Black & White editorial in WAD magazine #56 / Photographer: Hayley Louisa Brown/ Styling: Alex Sossah/ Models: Omari Dixon, Michael McCaughley/images via thefashionisto.com.
Although, textile design does not enjoy the same popularity as fashion design, I think we should take it into account with the same interest and consideration. Especially since, nowadays, this segment reveals many pleasant surprises.
So, I want to present the work of a young Israelian textile designer – Iris Arad.
Iris Arad, graduated from Shenkar College of Engineering and Design, in 2012. Talking about her work, Iris shares her passion for knitting and her experience on mechanical flatbed knitting machine:
I was fascinated by the techniques and the process, and emphasized on creating three-dimensional shapes by using knitted surfaces.Today what occupies me is how to apply these surfaces to a three-dimensional shape – the human body. Another point of notice is my approach to the usage of colors. I try to create a combination that is not banal, and yet harmonizes, as to avoid dissonance.
To take a glimpse of Iris’ particular work, I’ve made a mixed selection: some of my favorite knitted details, designer’s sketches, accessories.
That’s a powerful beauty editorial featured in the May issue of Vogue Japan! You see, there are many fashion magazines and lots of glossy editorials these days. But only few of them, from time to time, manage to bring together the perfect light, the opportune model, the inspired stylist. I guess On a Clear Day in Vogue Japan is one of them.
Photo: Julia Noni (Chris Boal Artists) / styling: Aurora Sansone/ hair styling: Seb Bascle/ make-up: Topolino/model: Othilia Simon/ images via fashiongonerogue.com.
Mannequin: Corps de la Mode, a fashion exhibition organized by Musée Galliera, is currently on show and runs until May 19 2013 at Les Docks (Cité de la Mode et du Design), 34, quai d’Austerlitz, Paris 13e.
Fred’s fashion house model, 1897
Jacques Heim, Fall/Winter 1951, by Henry Clarke
Raphael, S/S 1951, Interfoto Venice
Kate Moss, photographed by Corinne Day, 1990
Kristen McMenamy, photographed by Juergen Teller, 1996
As the body is the genuine core of fashion, the models (whether we’re talking about tailor’s dummies or real women) play a central role in the evolution of fashion. In fact, it’s impossible to understand the evolution of fashion through the decades without considering the bodies that supported, materialized and inspired the most creative designs. The Parisian exhibition focuses exactly on this theme, that’s why I consider it an outstanding fashion statement. The history of fashion records a significant evolution from the tailor dummies designed for various clients, to in-house models (who also evolved from anonymous girls to designer’s muses), to the cover girls and contemporary superstars. Mannequin: Corps de la Mode attempts to catch the essential visual & conceptual shifts in fashion imagery: the elegant figure of the 50s, the powerful, sporty look in the 80s, the heroin chic icons of the 90s, nowadays photoshoped look and the appetite for surgical enhancement.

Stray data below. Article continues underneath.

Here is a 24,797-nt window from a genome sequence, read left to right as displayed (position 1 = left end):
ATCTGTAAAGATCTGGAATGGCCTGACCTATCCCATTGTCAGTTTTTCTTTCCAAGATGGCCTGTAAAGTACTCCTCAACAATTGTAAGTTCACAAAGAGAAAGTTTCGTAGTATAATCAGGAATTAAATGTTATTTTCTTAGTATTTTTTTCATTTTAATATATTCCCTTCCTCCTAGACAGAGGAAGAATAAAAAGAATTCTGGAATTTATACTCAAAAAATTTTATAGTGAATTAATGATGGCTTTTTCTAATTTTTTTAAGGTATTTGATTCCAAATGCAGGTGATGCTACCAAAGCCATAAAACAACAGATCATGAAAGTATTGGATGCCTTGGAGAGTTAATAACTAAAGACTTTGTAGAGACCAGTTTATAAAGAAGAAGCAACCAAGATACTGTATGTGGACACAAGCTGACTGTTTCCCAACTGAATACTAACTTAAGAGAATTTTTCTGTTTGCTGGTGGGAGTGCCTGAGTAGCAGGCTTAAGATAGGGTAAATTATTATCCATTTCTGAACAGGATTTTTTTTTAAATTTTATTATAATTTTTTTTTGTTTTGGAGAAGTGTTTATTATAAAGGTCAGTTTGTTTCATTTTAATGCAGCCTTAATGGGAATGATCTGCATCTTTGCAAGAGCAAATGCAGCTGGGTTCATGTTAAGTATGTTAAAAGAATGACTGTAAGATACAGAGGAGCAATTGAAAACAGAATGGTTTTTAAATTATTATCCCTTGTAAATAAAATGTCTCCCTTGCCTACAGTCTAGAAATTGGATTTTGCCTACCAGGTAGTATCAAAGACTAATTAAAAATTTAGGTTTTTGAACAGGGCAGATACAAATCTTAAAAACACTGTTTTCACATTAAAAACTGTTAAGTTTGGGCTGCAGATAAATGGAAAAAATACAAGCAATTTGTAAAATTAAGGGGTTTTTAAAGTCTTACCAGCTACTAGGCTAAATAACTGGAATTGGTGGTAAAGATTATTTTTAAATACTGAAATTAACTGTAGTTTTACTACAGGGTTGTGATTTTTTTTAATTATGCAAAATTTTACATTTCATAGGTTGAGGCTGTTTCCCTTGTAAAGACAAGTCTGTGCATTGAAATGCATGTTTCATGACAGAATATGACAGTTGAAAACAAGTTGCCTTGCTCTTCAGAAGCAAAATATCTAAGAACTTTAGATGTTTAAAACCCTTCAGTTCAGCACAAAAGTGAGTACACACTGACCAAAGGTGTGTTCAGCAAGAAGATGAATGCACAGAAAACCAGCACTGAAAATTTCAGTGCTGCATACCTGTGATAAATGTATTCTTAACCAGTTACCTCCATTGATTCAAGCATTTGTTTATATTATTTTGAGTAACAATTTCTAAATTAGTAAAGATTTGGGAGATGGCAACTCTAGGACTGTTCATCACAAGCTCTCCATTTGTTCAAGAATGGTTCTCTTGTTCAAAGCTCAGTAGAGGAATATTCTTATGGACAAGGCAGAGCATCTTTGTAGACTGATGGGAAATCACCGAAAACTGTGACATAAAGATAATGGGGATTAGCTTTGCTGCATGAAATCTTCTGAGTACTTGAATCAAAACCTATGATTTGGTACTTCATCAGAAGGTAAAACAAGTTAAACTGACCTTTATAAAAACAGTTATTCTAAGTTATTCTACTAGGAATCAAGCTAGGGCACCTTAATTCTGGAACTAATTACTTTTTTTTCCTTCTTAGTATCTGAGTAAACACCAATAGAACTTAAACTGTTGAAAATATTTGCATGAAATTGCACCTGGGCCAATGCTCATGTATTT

The exhibition curator – Sylvie Lécallier, an expert on fashion photography at the Galliera Museum in Paris, puts together relevant images, from anonymous photographers to the artists who challenged the role of fashion photography: Horst P. Horst, Helmut Newton, Steven Meisel, Nick Knight, Corinne Day, Juergen Teller etc. The display of three-dimensional mannequins or mannequin variations (such as Margiela’s dummy inspired couture-pieces) is mixed with the images of living models (Twiggy, Kate Moss, Kristen McMenamy, etc.). Finally, the fashioned body represents a subtle dialogue between the organic and inorganic, between what’s natural given and culturally constructed.